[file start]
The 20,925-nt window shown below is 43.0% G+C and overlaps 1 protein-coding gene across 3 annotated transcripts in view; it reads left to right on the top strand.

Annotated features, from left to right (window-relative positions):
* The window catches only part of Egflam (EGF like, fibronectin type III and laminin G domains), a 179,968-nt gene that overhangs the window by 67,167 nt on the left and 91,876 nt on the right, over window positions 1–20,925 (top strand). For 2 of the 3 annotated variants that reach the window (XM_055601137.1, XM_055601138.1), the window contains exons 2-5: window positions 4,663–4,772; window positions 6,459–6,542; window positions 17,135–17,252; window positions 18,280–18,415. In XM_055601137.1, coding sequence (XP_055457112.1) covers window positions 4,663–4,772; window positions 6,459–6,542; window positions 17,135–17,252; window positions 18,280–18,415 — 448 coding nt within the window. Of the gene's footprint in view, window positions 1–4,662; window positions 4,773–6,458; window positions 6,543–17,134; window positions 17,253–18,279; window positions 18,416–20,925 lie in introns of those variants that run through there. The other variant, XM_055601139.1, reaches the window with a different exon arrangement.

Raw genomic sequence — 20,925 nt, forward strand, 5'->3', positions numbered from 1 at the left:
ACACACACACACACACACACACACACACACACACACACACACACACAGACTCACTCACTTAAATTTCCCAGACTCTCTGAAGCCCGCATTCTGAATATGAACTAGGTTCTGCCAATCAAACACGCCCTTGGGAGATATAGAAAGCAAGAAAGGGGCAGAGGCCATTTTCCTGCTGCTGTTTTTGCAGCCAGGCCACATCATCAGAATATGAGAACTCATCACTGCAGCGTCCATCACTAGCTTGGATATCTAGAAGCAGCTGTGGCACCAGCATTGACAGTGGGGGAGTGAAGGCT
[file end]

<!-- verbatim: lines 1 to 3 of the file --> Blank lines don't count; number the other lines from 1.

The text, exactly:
The 20,925-nt window shown below is 43.0% G+C and overlaps 1 protein-coding gene across 3 annotated transcripts in view; it reads left to right on the top strand.

Annotated features, from left to right (window-relative positions):
* The window catches only part of Egflam (EGF like, fibronectin type III and laminin G domains), a 179,968-nt gene that overhangs the window by 67,167 nt on the left and 91,876 nt on the right, over window positions 1–20,925 (top strand). For 2 of the 3 annotated variants that reach the window (XM_055601137.1, XM_055601138.1), the window contains exons 2-5: window positions 4,663–4,772; window positions 6,459–6,542; window positions 17,135–17,252; window positions 18,280–18,415. In XM_055601137.1, coding sequence (XP_055457112.1) covers window positions 4,663–4,772; window positions 6,459–6,542; window positions 17,135–17,252; window positions 18,280–18,415 — 448 coding nt within the window. Of the gene's footprint in view, window positions 1–4,662; window positions 4,773–6,458; window positions 6,543–17,134; window positions 17,253–18,279; window positions 18,416–20,925 lie in introns of those variants that run through there. The other variant, XM_055601139.1, reaches the window with a different exon arrangement.